Newsday recently published a series on Alzheimer's on Long Island, both articles and multimedia. One of the videos was featured in yesterday's Lens post of 'must see: videos worth watching' which you can read here.
Below is the piece the Lens blog highlighted writing: "In this episode — one of the more touching in Newsday’s series, “Alzheimer’s on Long Island” — Ms. Richmond takes us on the journey from Mr. Richmond’s marriage proposal to their meetings in his assisted-living center. Her words are intimate and moving, emotionally underscoring such telling shots as fingers scratching a hat and a half-completed coloring book figure. Though the transitional music at the end is somewhat intrusive, this is still a quiet and powerful testament to a wife’s love for her husband."
"For nearly two years, reporter Denise M. Bonilla and photographer J. Conrad Williams Jr. followed six families in order to chronicle the agony of Alzheimer’s disease and to provide an inside look at the role of the caregiver." Newsday writes about the project. But what started with 2 ended with more than 30 people having contributed to the project.
You can see the other video pieces and articles on Newsday's site here. The story has been carried across multiple platforms, the layout of the stories and photographs in the paper was well done and moving, videos were created about each family. And each one was edited to different lengths, I think 5 minute pieces for the website, but also 2 minute pieces which the local tv station- Channel 12- is running, I happened to turn the tv on the other day to one of the stories and it was really cool to see work done by newspaper visual journalists broadcast on television.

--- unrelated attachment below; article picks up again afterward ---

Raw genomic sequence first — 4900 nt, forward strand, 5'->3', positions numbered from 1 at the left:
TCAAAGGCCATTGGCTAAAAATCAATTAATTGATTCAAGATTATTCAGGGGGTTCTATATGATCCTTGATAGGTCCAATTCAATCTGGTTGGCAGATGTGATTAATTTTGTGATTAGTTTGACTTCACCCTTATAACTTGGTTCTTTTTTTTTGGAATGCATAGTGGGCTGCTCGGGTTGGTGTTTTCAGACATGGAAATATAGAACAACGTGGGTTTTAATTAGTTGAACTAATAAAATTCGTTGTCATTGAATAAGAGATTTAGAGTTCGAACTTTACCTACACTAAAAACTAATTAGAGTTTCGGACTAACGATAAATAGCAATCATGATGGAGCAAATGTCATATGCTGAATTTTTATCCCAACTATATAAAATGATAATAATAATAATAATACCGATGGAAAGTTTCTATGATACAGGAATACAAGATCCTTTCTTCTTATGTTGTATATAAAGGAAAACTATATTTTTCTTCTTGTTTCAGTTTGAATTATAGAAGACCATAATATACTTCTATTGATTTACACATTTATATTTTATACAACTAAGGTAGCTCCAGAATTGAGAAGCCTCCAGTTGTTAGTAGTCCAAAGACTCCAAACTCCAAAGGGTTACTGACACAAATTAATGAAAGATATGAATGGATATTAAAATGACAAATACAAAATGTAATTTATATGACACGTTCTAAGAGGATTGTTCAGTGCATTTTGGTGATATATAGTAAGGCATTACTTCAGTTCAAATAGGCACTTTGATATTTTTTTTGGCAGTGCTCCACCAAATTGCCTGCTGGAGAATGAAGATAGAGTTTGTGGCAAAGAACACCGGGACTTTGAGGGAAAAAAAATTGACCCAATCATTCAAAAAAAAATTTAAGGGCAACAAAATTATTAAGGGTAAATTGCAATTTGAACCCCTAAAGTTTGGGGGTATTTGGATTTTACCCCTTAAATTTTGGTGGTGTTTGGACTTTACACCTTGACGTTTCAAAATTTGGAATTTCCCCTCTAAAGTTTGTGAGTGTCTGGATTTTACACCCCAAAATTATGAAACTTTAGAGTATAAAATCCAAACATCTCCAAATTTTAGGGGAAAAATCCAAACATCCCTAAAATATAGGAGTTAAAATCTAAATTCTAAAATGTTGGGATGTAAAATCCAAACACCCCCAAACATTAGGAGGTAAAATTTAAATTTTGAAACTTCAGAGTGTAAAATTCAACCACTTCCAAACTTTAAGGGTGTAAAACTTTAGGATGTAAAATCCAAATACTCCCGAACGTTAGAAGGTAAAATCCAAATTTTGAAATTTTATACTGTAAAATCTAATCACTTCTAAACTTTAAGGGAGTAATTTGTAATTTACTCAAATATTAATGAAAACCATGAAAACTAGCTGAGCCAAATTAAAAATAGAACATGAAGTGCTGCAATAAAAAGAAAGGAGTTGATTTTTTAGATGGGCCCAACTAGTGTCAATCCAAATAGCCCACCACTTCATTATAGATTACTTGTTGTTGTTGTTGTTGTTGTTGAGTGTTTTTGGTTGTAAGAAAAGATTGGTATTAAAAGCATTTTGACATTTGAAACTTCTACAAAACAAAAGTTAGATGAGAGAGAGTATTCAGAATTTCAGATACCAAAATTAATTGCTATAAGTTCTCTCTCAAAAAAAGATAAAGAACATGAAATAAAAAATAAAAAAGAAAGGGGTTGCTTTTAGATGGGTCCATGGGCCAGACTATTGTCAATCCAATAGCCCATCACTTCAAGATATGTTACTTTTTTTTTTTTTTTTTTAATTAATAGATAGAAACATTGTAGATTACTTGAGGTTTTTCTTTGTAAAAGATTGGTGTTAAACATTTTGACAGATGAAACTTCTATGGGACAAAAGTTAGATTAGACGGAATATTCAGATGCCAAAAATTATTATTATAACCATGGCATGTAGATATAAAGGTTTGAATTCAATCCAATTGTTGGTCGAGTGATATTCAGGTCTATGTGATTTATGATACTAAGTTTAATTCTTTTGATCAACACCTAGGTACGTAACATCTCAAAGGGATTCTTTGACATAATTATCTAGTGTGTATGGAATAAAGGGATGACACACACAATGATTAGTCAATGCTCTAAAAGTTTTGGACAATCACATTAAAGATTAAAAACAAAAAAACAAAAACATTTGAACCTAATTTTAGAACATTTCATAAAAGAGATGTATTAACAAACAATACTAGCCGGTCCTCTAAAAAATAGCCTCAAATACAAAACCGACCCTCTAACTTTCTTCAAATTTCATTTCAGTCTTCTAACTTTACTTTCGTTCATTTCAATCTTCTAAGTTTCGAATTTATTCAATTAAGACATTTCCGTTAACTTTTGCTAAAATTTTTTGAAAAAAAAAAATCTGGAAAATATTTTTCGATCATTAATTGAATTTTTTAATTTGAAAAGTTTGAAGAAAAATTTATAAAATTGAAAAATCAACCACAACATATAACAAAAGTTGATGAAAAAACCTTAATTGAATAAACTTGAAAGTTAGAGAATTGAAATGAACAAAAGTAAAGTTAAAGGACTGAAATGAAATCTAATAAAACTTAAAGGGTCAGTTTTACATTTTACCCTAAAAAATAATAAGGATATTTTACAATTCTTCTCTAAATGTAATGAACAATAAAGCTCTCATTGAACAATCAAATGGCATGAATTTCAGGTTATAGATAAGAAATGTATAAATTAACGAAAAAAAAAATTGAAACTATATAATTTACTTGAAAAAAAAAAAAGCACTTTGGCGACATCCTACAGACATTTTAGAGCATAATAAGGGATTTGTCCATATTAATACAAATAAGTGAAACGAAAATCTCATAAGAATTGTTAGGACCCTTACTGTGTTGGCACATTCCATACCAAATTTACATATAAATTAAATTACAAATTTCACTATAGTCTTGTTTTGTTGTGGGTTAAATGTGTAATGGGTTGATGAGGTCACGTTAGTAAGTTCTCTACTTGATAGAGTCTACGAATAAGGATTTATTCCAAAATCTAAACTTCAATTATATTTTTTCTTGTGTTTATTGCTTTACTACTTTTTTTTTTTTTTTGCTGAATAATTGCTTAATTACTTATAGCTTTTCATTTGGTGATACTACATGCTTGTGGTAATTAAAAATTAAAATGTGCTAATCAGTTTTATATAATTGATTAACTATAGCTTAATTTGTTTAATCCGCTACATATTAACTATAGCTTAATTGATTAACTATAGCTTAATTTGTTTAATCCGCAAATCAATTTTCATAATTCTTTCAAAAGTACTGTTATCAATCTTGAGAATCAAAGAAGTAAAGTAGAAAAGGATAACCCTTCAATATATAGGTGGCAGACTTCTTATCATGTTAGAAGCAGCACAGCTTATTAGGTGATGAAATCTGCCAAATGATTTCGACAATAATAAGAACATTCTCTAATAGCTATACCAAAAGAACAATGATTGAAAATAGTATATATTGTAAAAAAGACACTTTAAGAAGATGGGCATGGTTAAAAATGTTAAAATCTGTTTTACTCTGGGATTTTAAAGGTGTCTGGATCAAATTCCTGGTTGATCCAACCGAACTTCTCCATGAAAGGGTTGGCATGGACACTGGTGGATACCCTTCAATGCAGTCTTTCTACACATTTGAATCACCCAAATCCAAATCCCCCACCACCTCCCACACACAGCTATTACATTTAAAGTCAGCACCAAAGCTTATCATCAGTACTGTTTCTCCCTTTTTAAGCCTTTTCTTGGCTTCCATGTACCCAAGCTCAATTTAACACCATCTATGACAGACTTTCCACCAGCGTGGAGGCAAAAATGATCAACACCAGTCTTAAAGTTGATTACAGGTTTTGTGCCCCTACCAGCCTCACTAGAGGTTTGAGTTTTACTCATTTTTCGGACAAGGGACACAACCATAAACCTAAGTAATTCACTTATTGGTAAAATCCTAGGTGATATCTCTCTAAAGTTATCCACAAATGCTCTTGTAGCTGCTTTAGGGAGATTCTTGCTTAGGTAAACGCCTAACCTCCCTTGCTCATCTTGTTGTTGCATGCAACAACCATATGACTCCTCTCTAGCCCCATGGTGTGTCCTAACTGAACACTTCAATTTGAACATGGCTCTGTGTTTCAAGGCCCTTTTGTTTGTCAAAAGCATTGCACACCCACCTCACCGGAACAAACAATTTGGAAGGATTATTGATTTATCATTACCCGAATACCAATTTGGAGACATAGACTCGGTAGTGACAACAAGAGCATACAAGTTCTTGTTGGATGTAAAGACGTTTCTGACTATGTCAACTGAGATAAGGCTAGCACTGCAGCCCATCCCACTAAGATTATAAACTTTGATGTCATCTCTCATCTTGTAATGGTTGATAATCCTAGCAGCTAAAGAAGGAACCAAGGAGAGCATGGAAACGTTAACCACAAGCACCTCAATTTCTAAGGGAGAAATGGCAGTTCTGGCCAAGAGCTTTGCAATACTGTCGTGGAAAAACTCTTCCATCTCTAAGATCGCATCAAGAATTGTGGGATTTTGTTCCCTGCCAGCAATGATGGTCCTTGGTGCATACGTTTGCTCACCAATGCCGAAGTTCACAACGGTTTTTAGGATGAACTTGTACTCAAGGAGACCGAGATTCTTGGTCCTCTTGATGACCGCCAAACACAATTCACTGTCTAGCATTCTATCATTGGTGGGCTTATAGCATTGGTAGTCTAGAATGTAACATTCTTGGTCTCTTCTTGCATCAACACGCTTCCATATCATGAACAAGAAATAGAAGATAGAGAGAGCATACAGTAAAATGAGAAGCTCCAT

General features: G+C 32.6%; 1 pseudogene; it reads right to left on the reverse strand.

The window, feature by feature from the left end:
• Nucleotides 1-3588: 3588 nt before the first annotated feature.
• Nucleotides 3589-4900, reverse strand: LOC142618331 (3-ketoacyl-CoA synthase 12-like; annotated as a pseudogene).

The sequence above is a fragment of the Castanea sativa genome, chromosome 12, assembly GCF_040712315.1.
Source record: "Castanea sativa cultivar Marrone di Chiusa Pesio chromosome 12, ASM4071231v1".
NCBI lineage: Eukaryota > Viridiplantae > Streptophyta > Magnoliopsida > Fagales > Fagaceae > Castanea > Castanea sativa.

I joined Newsday far after this project was underway and I only saw the tail end of people putting finishing touches together. But I am happy that the paper is working on projects of this scope and putting such emphasis on the multimedia mode of telling the story.